Every morning I write the date on the board (as I’m sure most teachers do). However, entering my 3rd year of teaching I had a brilliant idea in August. I Googled free calendars and printed one out for every month from September to June. I then took 40 minutes the day before school started to look through my online gradebook and write down the birthdays of all of my students on the calendars. These are hung up right next to where I write the date every morning and so I check every day and write “Happy birthday ____” for whoever has a birthday on that day. If someone has a birthday on a weekend, I will write “Happy early birthday ______” on Friday and “Happy belated birthday ______” on Monday to catch them. The last week of school I also take up an entire board to write all of the summer birthdays for recognition.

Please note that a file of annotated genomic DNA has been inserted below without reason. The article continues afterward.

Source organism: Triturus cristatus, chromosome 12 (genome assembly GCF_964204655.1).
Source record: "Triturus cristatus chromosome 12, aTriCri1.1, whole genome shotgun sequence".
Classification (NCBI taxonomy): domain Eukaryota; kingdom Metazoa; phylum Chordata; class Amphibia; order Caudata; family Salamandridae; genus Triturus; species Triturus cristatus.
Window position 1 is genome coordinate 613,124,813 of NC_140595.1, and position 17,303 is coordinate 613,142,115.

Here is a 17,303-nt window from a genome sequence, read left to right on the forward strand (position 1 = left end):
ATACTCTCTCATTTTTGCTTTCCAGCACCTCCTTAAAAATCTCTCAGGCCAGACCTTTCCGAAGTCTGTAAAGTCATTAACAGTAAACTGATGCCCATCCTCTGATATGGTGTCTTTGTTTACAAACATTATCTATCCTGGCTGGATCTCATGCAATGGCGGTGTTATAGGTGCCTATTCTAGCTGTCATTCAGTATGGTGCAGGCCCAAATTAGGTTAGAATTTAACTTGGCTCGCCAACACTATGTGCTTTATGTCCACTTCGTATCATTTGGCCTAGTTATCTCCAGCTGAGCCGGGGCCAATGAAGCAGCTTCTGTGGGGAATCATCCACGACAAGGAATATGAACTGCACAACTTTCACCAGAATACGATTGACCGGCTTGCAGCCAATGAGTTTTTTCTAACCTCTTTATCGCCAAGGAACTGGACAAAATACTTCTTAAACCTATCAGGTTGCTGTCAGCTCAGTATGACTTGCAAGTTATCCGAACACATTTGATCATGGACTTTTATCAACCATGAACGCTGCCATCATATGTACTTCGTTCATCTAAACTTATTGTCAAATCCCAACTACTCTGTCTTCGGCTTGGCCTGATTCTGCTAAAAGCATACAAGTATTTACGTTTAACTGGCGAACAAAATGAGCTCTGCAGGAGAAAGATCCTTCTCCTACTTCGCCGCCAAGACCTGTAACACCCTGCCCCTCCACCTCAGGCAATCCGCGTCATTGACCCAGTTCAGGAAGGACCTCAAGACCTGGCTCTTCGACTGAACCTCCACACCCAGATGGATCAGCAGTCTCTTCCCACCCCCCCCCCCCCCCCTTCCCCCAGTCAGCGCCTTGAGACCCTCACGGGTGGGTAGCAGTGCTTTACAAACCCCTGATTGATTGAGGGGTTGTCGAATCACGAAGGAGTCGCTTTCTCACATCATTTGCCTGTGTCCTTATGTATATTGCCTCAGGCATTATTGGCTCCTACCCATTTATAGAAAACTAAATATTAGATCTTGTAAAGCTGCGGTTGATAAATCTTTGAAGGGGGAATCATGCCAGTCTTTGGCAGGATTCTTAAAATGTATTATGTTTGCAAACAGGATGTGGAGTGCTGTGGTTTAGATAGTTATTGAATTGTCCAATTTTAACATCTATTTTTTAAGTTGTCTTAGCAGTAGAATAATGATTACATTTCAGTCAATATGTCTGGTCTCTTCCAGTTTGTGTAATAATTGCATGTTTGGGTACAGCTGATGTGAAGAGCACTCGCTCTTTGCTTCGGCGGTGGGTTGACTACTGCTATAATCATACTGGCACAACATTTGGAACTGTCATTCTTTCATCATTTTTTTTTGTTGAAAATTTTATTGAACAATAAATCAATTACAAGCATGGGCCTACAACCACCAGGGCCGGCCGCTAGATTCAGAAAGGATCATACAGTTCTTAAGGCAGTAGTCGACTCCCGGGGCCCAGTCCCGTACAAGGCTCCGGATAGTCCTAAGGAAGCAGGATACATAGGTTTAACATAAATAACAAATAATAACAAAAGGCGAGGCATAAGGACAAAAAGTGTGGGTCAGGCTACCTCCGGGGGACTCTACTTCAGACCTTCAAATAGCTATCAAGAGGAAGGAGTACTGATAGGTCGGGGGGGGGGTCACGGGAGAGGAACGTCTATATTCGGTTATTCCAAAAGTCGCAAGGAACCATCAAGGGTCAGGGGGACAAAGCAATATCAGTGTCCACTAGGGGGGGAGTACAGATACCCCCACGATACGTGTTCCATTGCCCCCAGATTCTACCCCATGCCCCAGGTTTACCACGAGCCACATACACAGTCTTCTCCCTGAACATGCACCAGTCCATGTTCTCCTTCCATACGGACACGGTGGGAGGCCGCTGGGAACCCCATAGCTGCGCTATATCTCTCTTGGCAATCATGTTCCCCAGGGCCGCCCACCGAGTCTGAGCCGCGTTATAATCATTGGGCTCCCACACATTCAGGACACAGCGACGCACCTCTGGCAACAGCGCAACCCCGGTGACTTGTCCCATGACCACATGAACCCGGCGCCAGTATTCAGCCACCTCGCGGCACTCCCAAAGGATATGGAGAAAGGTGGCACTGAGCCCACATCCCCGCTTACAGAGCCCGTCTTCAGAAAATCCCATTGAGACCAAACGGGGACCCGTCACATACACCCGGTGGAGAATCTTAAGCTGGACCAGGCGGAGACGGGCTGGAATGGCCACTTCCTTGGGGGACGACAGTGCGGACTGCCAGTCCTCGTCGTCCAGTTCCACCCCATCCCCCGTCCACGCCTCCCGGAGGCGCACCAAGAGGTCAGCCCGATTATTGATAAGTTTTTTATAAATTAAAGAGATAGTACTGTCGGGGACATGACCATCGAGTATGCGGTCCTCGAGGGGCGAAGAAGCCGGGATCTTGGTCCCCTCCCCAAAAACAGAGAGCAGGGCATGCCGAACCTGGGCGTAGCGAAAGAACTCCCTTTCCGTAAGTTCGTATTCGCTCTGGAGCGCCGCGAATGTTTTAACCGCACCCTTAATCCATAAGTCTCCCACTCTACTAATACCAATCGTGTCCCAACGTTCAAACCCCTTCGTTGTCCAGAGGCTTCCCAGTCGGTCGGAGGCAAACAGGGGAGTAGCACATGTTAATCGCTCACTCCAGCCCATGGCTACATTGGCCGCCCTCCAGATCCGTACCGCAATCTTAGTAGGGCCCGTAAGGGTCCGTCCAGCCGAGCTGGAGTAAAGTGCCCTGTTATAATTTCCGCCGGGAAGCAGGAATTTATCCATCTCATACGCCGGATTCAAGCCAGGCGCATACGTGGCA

The thing I’m getting at is that this is a ridiculously simple idea but it’s become very meaningful in the classroom. It doesn’t cost anything and the time invested isn’t much. More importantly, it helps to build community and it’s a small way to show that you care (and the little things add up). And this is where the idea for teaching hacks comes into play and where I would love some collaboration/help. 

What is one “teaching hack” that you would like to share with your colleagues? What’s one “trick” that makes your life as a teacher easier and/or more effective? 

Now obviously you can google “teaching hacks” and you’ll find some pretty cool ideas but a lot of these seem to focus on organizational aspects of the classroom. I’m really asking in a bigger sense, in small things that make big differences (which loops back around to equity and community in the classroom). 

Do you have a good one?